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My favourite A-level textbook is "Core Maths for A-Level" by Bostock and Chandler. It's aimed at students with only an Intermediate GCSE in maths and recaps a lot of algebra, so it's a good option if you might be a bit rusty. It covers the whole core curriculum, from basic algebra and geometry right the way through to calculus. There are lots of graded exercises, with a full answer key at the back in most editions.
The explanations are a bit terse, so you'll probably want to back it up with video lectures of some sort. There are tons of these available from Khan Academy and others. PatrickJMT on YouTube is very good, but do shop around and find someone whose style you enjoy. A search for any mathematical topic on YouTube will yield dozens of good results.
If it's been a while since you studied mathematics, you might want to pick up a GCSE revision guide and make sure you're confident with that material. One of the biggest mistakes people make in maths is to try and learn too much material too quickly. You can generally busk a topic even if your understanding of the prerequisite material is a bit vague, but eventually you'll come unstuck. Relatively minor misunderstandings and weaknesses compound quite quickly and a lot of people just lose all confidence in their ability to do mathematics. The importance of a solid foundation of arithmetic and algebra cannot be overstated. Don't move on from a topic until you feel that you've mastered it totally and could teach it to someone else. If at any point you feel uncertain about a technique, don't ignore it - go back and revise it until you've got it down pat.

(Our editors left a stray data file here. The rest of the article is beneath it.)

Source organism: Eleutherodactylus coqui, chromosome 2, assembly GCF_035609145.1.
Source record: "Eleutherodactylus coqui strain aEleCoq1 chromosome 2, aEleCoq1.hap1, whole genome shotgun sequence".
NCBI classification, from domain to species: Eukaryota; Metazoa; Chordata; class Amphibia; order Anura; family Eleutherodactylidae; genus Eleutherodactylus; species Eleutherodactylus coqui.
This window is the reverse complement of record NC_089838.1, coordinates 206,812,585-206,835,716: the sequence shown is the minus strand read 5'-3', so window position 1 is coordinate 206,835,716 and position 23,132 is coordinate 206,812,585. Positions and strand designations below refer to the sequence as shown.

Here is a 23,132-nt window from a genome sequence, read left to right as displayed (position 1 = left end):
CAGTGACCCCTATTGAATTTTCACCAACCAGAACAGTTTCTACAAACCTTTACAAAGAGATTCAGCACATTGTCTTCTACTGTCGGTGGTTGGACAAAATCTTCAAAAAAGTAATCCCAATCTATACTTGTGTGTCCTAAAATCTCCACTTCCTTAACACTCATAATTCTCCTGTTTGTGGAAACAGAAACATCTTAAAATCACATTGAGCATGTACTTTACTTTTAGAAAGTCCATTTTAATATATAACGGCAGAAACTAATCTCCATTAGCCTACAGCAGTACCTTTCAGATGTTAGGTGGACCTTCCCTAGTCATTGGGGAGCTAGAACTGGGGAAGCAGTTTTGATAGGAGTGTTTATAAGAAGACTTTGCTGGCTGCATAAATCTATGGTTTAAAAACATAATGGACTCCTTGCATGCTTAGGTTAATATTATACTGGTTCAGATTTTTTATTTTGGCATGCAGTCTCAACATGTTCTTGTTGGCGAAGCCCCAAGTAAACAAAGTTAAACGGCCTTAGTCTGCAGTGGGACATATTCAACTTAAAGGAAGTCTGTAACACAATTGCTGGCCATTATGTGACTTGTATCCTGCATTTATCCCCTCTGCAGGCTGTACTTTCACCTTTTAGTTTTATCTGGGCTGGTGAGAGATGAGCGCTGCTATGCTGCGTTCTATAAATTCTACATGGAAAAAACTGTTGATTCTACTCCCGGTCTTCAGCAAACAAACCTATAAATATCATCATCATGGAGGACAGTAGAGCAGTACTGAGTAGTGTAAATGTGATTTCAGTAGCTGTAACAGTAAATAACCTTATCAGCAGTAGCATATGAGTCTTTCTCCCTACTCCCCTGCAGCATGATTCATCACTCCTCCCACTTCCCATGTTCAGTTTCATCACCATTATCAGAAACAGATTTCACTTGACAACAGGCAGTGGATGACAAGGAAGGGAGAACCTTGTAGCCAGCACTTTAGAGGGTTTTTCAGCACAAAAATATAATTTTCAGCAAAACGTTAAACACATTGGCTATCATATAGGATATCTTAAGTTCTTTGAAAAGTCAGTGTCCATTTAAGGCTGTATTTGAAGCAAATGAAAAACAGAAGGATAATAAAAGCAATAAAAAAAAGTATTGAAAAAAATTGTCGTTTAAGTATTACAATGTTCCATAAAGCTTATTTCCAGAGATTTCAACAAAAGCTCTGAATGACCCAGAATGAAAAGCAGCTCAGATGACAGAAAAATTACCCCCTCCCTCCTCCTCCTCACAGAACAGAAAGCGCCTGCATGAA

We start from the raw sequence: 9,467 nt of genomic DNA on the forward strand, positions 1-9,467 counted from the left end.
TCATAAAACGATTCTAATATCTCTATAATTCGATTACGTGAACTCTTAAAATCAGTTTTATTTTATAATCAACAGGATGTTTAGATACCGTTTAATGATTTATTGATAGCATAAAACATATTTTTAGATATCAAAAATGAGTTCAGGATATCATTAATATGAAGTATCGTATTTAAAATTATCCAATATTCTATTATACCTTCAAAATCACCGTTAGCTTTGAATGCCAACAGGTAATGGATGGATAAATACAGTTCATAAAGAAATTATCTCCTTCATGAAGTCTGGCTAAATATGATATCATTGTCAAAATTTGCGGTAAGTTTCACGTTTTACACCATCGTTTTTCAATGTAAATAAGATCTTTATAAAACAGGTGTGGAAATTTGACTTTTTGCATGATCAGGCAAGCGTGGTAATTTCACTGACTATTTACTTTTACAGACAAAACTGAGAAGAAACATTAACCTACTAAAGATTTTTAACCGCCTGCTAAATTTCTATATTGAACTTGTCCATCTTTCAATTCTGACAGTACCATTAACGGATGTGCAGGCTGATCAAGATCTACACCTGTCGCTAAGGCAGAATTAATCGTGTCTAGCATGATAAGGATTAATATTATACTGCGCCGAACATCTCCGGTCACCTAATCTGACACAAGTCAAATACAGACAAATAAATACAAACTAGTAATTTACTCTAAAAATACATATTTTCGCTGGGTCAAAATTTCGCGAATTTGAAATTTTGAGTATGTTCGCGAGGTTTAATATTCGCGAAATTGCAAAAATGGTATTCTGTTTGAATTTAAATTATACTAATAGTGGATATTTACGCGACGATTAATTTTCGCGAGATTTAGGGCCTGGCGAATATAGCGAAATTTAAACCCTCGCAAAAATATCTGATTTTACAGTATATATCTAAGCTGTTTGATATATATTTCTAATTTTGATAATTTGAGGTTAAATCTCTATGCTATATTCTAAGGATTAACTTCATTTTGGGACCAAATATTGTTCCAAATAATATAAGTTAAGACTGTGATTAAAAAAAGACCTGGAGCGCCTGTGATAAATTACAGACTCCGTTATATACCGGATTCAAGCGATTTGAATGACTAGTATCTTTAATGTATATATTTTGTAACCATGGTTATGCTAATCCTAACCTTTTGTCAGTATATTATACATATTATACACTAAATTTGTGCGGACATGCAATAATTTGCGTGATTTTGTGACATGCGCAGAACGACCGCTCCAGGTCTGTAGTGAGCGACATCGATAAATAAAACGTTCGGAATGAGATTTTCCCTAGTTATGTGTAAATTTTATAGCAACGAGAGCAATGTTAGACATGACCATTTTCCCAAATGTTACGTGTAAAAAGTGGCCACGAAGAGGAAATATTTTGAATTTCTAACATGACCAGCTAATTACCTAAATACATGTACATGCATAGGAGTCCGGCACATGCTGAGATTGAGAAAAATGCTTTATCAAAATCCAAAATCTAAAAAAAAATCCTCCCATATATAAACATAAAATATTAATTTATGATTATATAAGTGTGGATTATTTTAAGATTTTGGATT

An excellent option for building your general mathematical reasoning are the correspondence learning books by I.M. Gelfand, entitled "Functions of Graphs", "Methods of Coordinates", "Algebra", "Trigonometry" and "Geometry". They were originally written in the 1960s, for talented secondary-age pupils living in remote parts of the USSR who might have no access to proper mathematics instruction. The books contain a series of logic puzzles that require no prior understanding of mathematics, building an understanding of each topic from first principles. They are hard work, but extremely rewarding.